South Carolina Court of Appeals Upholds Sierra Club Challenge to Barnwell Nuclear Waste Operations



Runs 10/10/14 through 10/17/14

(THEME UP AND UNDER) This is the CCNS News Update, an overview of the latest nuclear safety issues, brought to you every week by Concerned Citizens for Nuclear Safety. Here is this week’s top headline:

  • South Carolina Court of Appeals Upholds Sierra Club Challenge to Barnwell Nuclear Waste Operations

At the end of the month, the owners of the Barnwell nuclear waste disposal site and the South Carolina Department of Health and Environmental Control must present their remedial plan to the South Carolina Court of Appeals for preventing radioactive tritium from seeping into groundwater and migrating away from the dump site.

The tritium levels in some of the monitoring wells located over one-half mile from the site are well above the Safe Drinking Water Act limits of 20,000 picocuries per liter. Despite the overwhelming evidence of migrating pollutants, Barnwell and the Department allowed rainwater to travel through unlined waste disposal trenches, some since operations began 43-years ago.

The Sierra Club challenged that practice first in 2004 when the operating license for Barnwell was up for renewal. The group challenged the inadequate design and operating practices of dumping nuclear waste in shallow unlined pits left open to rainfall. ChemNuclear and the Department promised that the dump would remain secure for hundreds of years. Despite the promises, it took a mere 20 years for the radioactive plume to reach the nearby Mary’s Branch Creek, which flows into the Savannah River.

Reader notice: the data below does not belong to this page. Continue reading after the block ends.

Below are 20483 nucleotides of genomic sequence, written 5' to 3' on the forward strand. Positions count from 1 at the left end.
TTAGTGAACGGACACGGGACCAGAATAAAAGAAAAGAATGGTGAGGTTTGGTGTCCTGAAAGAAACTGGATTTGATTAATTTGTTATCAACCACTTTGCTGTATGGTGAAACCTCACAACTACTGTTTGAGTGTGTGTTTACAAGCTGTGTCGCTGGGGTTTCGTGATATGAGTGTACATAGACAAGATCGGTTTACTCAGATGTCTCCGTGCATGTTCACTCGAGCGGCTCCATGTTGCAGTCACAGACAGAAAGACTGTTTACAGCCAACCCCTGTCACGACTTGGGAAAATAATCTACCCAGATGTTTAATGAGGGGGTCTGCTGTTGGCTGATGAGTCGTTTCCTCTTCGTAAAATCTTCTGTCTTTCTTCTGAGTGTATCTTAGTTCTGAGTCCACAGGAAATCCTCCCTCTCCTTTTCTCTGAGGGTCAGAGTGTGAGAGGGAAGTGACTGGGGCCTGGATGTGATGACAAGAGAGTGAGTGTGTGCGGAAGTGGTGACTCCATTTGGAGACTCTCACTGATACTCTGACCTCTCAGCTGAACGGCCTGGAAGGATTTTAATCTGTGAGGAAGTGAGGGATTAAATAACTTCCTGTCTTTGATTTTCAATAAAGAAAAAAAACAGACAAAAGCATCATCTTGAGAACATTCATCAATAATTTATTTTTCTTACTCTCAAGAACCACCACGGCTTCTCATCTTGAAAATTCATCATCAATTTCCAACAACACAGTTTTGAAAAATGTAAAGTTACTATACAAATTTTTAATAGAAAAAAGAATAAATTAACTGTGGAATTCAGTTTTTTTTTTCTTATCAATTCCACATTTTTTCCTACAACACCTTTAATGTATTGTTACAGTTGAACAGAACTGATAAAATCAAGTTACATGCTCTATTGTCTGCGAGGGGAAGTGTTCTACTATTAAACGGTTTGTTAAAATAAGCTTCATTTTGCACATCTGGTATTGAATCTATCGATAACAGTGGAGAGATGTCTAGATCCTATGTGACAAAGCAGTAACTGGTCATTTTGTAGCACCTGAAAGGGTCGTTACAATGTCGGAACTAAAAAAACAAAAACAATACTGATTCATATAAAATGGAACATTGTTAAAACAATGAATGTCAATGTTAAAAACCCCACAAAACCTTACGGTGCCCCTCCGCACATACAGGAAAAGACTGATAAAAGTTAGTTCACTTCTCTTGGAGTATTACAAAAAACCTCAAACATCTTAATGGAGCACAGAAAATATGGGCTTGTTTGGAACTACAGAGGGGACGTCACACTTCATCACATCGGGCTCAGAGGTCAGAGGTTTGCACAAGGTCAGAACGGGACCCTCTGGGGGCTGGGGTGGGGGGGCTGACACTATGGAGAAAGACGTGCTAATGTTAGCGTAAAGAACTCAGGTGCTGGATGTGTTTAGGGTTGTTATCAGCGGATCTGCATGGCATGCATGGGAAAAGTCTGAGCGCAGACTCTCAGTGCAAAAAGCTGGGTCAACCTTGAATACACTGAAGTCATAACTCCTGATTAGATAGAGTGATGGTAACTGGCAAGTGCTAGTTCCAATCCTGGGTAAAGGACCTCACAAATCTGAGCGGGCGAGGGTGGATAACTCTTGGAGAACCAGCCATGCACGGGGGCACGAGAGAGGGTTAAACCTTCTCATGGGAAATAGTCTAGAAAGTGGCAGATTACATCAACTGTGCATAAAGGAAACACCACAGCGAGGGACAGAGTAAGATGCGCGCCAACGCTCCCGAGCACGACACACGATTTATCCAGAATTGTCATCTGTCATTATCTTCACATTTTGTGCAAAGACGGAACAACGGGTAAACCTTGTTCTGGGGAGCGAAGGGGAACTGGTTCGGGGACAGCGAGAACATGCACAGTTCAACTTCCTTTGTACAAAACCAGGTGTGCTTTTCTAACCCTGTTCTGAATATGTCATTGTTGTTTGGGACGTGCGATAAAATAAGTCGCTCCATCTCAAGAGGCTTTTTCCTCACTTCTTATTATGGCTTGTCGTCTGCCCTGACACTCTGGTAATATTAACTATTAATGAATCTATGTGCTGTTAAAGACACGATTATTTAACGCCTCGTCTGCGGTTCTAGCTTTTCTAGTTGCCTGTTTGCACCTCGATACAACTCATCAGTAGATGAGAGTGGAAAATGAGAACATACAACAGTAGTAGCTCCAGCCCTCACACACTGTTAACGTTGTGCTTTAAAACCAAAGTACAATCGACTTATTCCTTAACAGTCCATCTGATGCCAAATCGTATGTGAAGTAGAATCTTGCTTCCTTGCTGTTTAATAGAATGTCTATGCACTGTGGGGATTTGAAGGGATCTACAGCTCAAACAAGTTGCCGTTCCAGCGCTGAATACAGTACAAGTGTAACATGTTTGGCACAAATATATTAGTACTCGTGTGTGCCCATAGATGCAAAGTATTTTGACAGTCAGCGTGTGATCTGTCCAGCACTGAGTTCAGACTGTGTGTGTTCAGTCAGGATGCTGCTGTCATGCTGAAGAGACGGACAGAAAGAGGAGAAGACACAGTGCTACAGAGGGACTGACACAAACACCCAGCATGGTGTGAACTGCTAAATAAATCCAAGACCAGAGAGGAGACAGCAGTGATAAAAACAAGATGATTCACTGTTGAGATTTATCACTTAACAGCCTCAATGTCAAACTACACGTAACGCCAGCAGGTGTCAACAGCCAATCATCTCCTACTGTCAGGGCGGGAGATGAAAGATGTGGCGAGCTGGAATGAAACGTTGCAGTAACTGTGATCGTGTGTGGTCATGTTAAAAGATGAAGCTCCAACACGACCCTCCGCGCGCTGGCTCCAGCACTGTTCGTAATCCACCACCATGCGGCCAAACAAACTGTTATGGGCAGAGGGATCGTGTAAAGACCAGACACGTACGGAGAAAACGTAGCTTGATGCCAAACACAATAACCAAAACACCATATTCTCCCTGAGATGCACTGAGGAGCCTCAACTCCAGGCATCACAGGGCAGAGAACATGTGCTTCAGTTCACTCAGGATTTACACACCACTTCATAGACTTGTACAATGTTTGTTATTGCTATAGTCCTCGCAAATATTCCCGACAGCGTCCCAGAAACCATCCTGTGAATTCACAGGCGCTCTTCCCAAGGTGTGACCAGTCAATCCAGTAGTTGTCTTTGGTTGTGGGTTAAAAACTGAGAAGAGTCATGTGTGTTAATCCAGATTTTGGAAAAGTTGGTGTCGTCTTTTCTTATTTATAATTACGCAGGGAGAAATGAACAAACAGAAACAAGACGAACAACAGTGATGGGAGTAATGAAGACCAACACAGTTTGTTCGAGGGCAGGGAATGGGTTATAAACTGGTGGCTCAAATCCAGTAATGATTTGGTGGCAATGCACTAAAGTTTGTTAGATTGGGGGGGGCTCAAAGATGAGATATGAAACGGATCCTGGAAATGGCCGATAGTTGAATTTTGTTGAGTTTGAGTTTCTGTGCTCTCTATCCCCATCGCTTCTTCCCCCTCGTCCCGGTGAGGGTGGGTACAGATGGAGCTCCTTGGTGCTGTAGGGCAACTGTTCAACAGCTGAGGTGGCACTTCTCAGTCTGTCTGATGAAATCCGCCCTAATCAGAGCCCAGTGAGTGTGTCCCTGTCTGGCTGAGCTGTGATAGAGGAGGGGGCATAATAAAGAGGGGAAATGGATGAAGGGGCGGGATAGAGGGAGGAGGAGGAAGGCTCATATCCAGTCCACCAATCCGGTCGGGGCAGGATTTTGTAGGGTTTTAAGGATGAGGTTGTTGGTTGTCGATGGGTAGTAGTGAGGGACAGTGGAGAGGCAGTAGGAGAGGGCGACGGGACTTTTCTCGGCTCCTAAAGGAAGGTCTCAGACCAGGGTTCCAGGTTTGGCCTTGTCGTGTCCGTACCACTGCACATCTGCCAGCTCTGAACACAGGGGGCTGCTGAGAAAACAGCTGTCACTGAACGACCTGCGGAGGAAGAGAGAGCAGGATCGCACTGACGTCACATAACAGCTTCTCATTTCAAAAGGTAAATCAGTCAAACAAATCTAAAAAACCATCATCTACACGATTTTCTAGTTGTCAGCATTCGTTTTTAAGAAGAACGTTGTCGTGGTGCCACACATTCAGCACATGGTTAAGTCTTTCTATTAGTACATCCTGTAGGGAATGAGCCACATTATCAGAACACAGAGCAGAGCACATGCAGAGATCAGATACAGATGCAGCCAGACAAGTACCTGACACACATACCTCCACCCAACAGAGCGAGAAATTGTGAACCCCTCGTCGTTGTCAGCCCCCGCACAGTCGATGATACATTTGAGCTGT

The Club’s lawyers, Jimmy Chandler of the South Carolina Law Project, Amy Armstrong, of the South Carolina Environmental Law Project, Midlands lawyer, Bob Guild, and the Club’s nuclear expert “exposed the lax practices and cover-ups by industry as well as the complacency of [the Department] in failing to correct the glaring deficiencies which allowed the contamination to continue.” The Club appealed the 2005 Administrative Law Court’s decision to re-license the site and urged covering the open burial sites.

Susan Corbett, the Club’s chapter chair, said, “Every nuclear waste site in this country has leaked and most are still leaking. It’s very difficult, using the shallow land burial method, to keep nuclear waste from getting into the groundwater. This is not benign or short-lived material. It includes highly radioactive nuclear power plant component wastes that include uranium and plutonium which may well follow the tritium into the groundwater in years to come.”

ChemNuclear is owned by Energy Solutions, a Utah-based nuclear waste disposal corporation. Energy Solutions is also the contractor who proposed to add organic kitty litter to the Los Alamos National Laboratory nuclear waste as a form of waste treatment. At least one of the treated waste drums exploded at the Waste Isolation Pilot Plant in February, resulting in its closure.

Corbett added, “We can’t trust corporations or even our own government agencies to protect us. We as citizens have to be vigilant and make sure the rules are actually being followed and the best practices are being practiced.”


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